Charles Hobson (trade unionist)

From Wikipedia, the free encyclopedia

Charles Hobson (25 February 1845 – 28 October 1923) was a British trade unionist.

Born in Sheffield, Hobson completed an apprenticeship in metalworking, and worked until the 1890s with Britannia metal at Atkin Brothers. In 1866, he joined the Britannia Metal Workers' Union and, after a few years, became its delegate to Sheffield Trades Council.[1]

By the mid-1880s, Hobson was one of the more prominent trade unionists in Sheffield. He was the secretary of a committee investigating products falsely claiming to be made in Sheffield. In 1887, he was elected as secretary of the trades council, in which role he increased its membership, gaining affiliations from more engineering unions. In 1895, he enthusiastically led the council into the Industrial Union of Employers and Employed, although this did not get widespread support from trade unions, and soon collapsed.[1]

Hobson was a supporter of the Labour Electoral Association, and the Sheffield Labour Association, which supported working men as Liberal-Labour candidates. He was elected to Sheffield Town Council in 1887, representing St George's ward, and also to the Sheffield School Board in 1893, and the Board of Guardians in 1894. He was proposed as a candidate for the 1894 Sheffield Attercliffe by-election, although this was opposed by much of the Liberal Party, who did not want a worker as a candidate. This experience increased support for the new Independent Labour Party (ILP), with which Hobson had some sympathy, although he never joined, instead retaining membership of the Liberal group on the council.[1]

Hobson also attended the Trades Union Congress (TUC), and he was elected to serve on its Parliamentary Committee in 1900 and 1901.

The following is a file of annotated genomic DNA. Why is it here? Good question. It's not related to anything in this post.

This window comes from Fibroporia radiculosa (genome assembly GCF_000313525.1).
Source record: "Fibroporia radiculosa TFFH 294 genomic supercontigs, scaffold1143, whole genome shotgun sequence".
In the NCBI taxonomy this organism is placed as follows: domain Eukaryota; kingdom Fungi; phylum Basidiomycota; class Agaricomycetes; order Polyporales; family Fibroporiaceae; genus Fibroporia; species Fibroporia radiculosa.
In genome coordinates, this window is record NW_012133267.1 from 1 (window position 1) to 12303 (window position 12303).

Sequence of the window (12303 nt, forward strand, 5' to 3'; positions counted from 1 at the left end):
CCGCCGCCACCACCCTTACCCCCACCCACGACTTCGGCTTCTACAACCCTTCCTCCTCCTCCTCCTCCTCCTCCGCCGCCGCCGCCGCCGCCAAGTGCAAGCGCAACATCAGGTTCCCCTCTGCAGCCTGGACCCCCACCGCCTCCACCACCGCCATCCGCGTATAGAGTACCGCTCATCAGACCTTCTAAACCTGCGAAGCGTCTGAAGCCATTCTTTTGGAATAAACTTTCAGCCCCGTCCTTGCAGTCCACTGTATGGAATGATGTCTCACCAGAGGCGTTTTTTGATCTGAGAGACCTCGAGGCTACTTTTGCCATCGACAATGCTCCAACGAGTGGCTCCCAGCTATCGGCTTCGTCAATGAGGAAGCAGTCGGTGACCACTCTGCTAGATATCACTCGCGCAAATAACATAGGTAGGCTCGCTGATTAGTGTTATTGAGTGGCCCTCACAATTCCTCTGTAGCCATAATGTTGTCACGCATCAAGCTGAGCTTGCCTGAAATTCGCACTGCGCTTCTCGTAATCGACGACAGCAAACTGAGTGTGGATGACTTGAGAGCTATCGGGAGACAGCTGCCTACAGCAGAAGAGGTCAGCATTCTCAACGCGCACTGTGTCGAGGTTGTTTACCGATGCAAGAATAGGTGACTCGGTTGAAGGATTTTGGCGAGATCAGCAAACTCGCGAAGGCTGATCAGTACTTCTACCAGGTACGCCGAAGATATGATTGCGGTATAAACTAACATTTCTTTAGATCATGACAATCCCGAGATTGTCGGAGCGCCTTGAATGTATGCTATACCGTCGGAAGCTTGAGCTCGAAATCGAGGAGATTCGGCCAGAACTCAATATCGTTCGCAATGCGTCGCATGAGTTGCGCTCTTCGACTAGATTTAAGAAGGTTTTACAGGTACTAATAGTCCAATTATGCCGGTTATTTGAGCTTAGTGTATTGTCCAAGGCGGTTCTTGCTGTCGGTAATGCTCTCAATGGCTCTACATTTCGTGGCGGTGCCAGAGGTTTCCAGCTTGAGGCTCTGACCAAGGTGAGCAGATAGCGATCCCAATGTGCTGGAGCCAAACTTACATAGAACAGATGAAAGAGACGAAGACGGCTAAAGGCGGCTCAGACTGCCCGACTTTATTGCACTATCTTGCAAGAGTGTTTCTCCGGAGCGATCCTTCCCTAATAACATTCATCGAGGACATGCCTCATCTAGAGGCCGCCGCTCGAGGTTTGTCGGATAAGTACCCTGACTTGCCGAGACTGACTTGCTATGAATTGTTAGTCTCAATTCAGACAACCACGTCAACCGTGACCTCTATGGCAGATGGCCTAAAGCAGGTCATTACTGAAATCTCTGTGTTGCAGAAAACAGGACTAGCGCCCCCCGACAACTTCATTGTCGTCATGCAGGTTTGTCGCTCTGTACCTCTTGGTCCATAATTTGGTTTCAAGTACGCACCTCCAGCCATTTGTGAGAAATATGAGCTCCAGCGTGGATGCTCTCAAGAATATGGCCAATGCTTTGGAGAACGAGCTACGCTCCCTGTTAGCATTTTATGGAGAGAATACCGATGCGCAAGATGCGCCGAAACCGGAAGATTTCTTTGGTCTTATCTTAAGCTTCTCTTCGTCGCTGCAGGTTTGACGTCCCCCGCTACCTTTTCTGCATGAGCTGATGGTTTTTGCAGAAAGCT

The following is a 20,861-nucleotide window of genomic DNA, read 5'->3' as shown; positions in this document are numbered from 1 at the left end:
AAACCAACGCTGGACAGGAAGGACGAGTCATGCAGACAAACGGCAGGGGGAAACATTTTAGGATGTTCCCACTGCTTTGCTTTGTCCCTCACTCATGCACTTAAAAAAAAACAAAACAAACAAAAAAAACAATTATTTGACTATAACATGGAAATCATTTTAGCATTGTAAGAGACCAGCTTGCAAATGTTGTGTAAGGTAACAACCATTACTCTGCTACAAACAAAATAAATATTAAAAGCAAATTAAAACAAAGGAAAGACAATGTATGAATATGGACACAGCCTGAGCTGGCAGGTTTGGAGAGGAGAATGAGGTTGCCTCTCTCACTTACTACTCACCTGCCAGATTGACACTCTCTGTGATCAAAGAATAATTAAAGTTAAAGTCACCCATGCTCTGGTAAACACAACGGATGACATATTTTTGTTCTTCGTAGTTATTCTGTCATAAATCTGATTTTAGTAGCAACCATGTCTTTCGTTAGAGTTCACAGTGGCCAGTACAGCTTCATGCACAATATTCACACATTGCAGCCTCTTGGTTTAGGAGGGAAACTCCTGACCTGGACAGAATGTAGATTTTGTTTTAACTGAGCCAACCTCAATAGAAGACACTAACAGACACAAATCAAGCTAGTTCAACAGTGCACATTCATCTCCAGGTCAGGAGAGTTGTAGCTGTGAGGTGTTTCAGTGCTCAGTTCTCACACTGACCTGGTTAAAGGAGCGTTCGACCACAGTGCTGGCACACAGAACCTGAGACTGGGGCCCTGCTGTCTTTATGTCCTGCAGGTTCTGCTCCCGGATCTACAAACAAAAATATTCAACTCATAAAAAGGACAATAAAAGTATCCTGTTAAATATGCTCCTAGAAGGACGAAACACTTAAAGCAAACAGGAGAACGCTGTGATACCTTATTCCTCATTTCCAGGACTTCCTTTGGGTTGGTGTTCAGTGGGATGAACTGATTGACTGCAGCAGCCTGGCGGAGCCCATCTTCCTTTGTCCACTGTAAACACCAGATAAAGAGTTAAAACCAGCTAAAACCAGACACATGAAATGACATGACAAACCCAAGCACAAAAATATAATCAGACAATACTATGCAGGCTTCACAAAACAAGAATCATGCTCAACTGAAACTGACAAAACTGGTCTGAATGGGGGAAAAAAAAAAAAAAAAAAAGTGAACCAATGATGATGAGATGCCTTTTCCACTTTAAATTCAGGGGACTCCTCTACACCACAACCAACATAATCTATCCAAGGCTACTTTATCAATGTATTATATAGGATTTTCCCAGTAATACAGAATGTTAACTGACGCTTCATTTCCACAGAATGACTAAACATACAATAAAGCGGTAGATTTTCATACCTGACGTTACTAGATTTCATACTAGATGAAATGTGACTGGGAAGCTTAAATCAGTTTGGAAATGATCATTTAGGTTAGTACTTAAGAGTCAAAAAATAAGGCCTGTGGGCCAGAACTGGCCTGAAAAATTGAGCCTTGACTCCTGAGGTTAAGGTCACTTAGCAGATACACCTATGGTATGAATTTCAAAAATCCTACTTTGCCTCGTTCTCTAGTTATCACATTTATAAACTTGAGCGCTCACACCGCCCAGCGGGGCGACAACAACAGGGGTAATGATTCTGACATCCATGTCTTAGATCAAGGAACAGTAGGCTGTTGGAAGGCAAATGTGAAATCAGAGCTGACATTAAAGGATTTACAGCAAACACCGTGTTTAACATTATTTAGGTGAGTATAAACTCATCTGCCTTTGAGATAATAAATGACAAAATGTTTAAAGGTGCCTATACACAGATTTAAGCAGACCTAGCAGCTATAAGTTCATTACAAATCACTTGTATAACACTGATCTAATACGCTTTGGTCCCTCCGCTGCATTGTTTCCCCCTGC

During the 1890s, Hobson became wealthier, setting up first a greengrocers' shop, then a brick making firm, and finally dealing in property. However, his business partner, Warrington Slater, was declared bankrupt in 1903. During proceedings, it emerged that Hobson had been involved in corrupt dealings: while a member of the city's Health Committee, he had received a £100 commission from Slater after the committee had bought some land owned by Slater. Hobson refused to resign, but Arnold Muir Wilson, a Conservative Party councillor, brought a prosecution against him, and he was sentenced to three months in prison.[1]

Following his imprisonment, Hobson resigned all his positions, but he retained significant public sympathy. On release, he again became involved with the trades council, and arranged a deal between its rival Liberal-Labour and Independent Labour Party supporters. However, this soon broke down, and in 1908 the council split, with Hobson re-elected as president of the Lib-Lab version of the council.[1]

Hobson was injured when he was hit by a motor vehicle in 1916, and his health did not fully recover. He resigned his trades council post in 1917, although he continued to write newspaper articles, arguing that strikes should be avoided.[1]


  1. ^ a b c d e f Helen Mathers, "Hobson, Charles (1845-1923)", Dictionary of Labour Biography, vol.VII, pp.121-123
Trade union offices
Preceded by
Hermann Vogelsanger
General Secretary of the International Metalworkers' Federation
Succeeded by
Preceded by
William F. Wardley
President of the Sheffield Trades Council
Succeeded by
Preceded by
President of the Sheffield Federated Trades Council
1908 – 1917
Succeeded by
Preceded by Auditor of the Trades Union Congress
With: A. B. Hall
Succeeded by